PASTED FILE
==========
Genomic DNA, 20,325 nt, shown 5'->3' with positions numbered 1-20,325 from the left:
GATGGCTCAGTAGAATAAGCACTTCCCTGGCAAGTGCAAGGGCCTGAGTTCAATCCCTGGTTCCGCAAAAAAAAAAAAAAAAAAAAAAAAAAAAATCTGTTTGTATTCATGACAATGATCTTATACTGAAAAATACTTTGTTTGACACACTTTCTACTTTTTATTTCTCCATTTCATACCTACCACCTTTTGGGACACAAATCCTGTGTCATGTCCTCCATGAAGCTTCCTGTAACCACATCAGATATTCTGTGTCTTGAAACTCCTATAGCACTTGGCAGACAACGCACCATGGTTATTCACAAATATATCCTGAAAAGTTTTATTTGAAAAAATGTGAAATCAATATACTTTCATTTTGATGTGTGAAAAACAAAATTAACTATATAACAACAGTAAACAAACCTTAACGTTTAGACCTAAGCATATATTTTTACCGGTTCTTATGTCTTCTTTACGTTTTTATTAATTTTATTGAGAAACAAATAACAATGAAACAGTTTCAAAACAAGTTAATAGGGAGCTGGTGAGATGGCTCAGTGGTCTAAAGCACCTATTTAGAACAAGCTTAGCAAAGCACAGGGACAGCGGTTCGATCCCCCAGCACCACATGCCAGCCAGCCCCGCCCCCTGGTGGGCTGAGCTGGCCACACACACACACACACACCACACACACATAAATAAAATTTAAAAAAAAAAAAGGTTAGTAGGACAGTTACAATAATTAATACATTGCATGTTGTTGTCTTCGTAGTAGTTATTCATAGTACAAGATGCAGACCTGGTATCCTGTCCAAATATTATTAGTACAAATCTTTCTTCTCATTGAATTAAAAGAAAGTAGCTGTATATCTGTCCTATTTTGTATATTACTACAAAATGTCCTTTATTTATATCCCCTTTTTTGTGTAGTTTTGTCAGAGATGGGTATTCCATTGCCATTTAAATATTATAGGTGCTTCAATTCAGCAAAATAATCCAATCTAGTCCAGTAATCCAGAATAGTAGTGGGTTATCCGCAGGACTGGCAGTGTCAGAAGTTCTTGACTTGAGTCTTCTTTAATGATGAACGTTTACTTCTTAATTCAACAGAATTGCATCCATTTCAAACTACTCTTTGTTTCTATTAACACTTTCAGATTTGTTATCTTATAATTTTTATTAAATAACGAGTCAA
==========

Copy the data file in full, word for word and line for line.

Genomic DNA, 20,325 nt, shown 5'->3' with positions numbered 1-20,325 from the left:
GATGGCTCAGTAGAATAAGCACTTCCCTGGCAAGTGCAAGGGCCTGAGTTCAATCCCTGGTTCCGCAAAAAAAAAAAAAAAAAAAAAAAAAAAAATCTGTTTGTATTCATGACAATGATCTTATACTGAAAAATACTTTGTTTGACACACTTTCTACTTTTTATTTCTCCATTTCATACCTACCACCTTTTGGGACACAAATCCTGTGTCATGTCCTCCATGAAGCTTCCTGTAACCACATCAGATATTCTGTGTCTTGAAACTCCTATAGCACTTGGCAGACAACGCACCATGGTTATTCACAAATATATCCTGAAAAGTTTTATTTGAAAAAATGTGAAATCAATATACTTTCATTTTGATGTGTGAAAAACAAAATTAACTATATAACAACAGTAAACAAACCTTAACGTTTAGACCTAAGCATATATTTTTACCGGTTCTTATGTCTTCTTTACGTTTTTATTAATTTTATTGAGAAACAAATAACAATGAAACAGTTTCAAAACAAGTTAATAGGGAGCTGGTGAGATGGCTCAGTGGTCTAAAGCACCTATTTAGAACAAGCTTAGCAAAGCACAGGGACAGCGGTTCGATCCCCCAGCACCACATGCCAGCCAGCCCCGCCCCCTGGTGGGCTGAGCTGGCCACACACACACACACACACCACACACACATAAATAAAATTTAAAAAAAAAAAAGGTTAGTAGGACAGTTACAATAATTAATACATTGCATGTTGTTGTCTTCGTAGTAGTTATTCATAGTACAAGATGCAGACCTGGTATCCTGTCCAAATATTATTAGTACAAATCTTTCTTCTCATTGAATTAAAAGAAAGTAGCTGTATATCTGTCCTATTTTGTATATTACTACAAAATGTCCTTTATTTATATCCCCTTTTTTGTGTAGTTTTGTCAGAGATGGGTATTCCATTGCCATTTAAATATTATAGGTGCTTCAATTCAGCAAAATAATCCAATCTAGTCCAGTAATCCAGAATAGTAGTGGGTTATCCGCAGGACTGGCAGTGTCAGAAGTTCTTGACTTGAGTCTTCTTTAATGATGAACGTTTACTTCTTAATTCAACAGAATTGCATCCATTTCAAACTACTCTTTGTTTCTATTAACACTTTCAGATTTGTTATCTTATAATTTTTATTAAATAACGAGTCAA